Geography's role in archaeology

By Lance Carlson

So many times, people come to me and ask, "What does a college student of geography do?" The first thing I must explain is that the field of geography is much different than the world it is portrayed to be on shows like Jeopardy. Geography is more than memorizing the capitals of every state in the union and the names of every country on earth. Such facts require mere memorization.

Geography used to be purely descriptive, 'drawing maps and representing places with symbols and scales. Today, geography is one of the fastest moving disciplines, which explains, analyzes, manages, and even predicts! Yes, in some ways geographers are like fortune tellers. They read special types of maps to predict what may happen in the future. In business today, geography is one of the hottest topics. In dealing with demographics, land values, site locations, environmental hazards, and much more, geography is utilized and has a proven track record. After all, business wouldn't use it if it did not produce a level of utility greater than what it costs. What does it do for archaeology?

Anything having to do with spatially referenced data falls under the auspices of geography. We have implemented geography at the Aucilla and didn't even know it! The ARPP has obtained aerial photography of the Aucilla River in stereo coverage. Stereo coverage simply denotes that when viewed under a mirrored stereoscope or used in conjunction with a zoom transferscope, the z-coordinate jumps out at the viewer; in other words, the viewer has a three dimensional perspective of the terrain. This has proven helpful in finding archaeological sites in other projects.

Within the ARPP I have taken these photos, which are at a very large scale (1:9600), and transcribed them onto paper. This has allowed us to gain much better information on sites for development of site maps since the best maps heretofore were USGS 1:24,000 series. Detail in a such a smaller scale map (small scale shows large area) is too crude for our purposes.

The next step in geographic technology is to develop a Geographic Information System (GIS). GIS is a computer mapping and modeling program. A good example of this is ESRI's Arc/Info program which is currently utilized by many planning agencies around the world. Many people compare GIS with AutoCAD, because AutoCAD allows one to draw maps. But GIS is different and more powerful in the sense that it can be manipulated by its database, and this gives GIS it's predictive capability. Beyond obtaining hardware, software, and technical proficiency in a GIS program, one must ask what it can really do. The process begins with the base map produced from the aerial photographs. This base map is taken to a digitizing board integrated with the workstation that is running the Arc/Info software and digitized. The important information to have at this point deals with obtaining solid ground control points in the field. The way in which good ground control points are obtained is by utilizing a Differential Global Positioning System (DGPS). DGPS reads latitude and longitude coordinates and can be accurate to within a foot or less. Usually a solid topographical or man-made feature is chosen that can be referenced on the map as well as the ground. This is where the coordinates are shot.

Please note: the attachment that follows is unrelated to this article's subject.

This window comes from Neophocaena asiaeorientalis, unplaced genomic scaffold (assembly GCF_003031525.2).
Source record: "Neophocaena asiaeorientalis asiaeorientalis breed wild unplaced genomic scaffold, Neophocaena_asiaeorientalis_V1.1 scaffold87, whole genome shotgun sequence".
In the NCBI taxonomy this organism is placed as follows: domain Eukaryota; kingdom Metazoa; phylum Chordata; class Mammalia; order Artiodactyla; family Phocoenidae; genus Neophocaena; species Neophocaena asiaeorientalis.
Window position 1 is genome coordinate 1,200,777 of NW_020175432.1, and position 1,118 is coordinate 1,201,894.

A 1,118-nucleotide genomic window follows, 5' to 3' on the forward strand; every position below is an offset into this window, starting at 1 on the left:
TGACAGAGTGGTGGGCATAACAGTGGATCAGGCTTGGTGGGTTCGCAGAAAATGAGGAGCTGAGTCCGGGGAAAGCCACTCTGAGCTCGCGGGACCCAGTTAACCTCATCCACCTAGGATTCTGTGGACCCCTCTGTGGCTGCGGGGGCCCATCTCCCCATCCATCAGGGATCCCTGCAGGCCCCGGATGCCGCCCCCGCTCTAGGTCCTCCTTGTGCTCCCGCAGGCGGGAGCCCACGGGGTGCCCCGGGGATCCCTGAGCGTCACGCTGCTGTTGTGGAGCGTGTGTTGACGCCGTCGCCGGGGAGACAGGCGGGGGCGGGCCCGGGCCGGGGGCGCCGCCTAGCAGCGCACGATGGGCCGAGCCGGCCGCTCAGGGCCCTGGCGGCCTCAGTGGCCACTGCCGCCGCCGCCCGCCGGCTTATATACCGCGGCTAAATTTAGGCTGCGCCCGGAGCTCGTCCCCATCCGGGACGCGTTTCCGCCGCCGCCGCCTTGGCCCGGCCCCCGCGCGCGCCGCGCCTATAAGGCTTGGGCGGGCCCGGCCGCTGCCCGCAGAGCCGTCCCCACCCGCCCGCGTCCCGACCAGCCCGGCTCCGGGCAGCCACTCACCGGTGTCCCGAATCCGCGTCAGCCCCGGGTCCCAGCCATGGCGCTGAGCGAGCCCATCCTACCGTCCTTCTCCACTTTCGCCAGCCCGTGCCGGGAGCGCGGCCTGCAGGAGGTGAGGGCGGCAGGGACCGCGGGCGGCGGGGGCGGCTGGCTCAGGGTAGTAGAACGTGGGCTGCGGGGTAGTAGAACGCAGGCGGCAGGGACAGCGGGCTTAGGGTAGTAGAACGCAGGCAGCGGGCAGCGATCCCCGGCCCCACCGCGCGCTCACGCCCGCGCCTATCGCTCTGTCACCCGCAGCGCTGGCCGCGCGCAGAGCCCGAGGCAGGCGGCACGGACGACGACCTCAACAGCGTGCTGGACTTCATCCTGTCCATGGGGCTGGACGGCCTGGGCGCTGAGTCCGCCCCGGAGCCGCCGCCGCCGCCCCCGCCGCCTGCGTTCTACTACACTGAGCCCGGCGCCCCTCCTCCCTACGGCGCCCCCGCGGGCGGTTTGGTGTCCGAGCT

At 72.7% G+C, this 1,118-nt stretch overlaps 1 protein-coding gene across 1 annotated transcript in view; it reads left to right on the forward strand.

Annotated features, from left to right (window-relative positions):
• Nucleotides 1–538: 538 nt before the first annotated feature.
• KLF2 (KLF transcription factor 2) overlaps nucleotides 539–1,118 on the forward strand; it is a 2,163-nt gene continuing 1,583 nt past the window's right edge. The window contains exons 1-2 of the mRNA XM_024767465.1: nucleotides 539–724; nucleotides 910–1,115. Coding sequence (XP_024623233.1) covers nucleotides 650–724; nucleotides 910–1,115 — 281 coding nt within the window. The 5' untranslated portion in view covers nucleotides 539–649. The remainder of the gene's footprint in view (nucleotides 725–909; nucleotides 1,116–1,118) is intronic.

The next step comes in the computer lab. The lat./long. coordinates are transferred to Universal Transverse Mercator coordinates (UTM), which the Arc/Info GIS reads. This is all done on the digitizing tablet and the workstation. Now the base map is spatially referenced with ground control points. The actual digitizing or drawing of the map comes next. Using the digitizing puck, the outline of the map is traced by a sequence of many tics (like dots), often over 10,000 on a single base map. The system draws the map by utilizing these tics, nodes, and polygons.

Once digitized, this map can be blown up, reduced, and manipulated in over a thousand ways. It is much different then drawing a map by hand and having the final product being set in stone.

I hope to create a three dimensional computer model of the Nutall Rise basin, and obtain bathymetric data that is also spatially referenced for inclusion into a GIS. This would allow us to pinpoint excavations in the river. Then every time a unit is set or an artifact is found, a spatially referenced measurement will be taken using a GPS and bathymetric profiler.

The important thing to keep in mind is that whether on land or under water, spatially referenced data falls within the discipline of geography. And it is Geography that is poised to be on the most powerful and useful tools in the near future. Its potential applications in archeology are just beginning to be appreciated.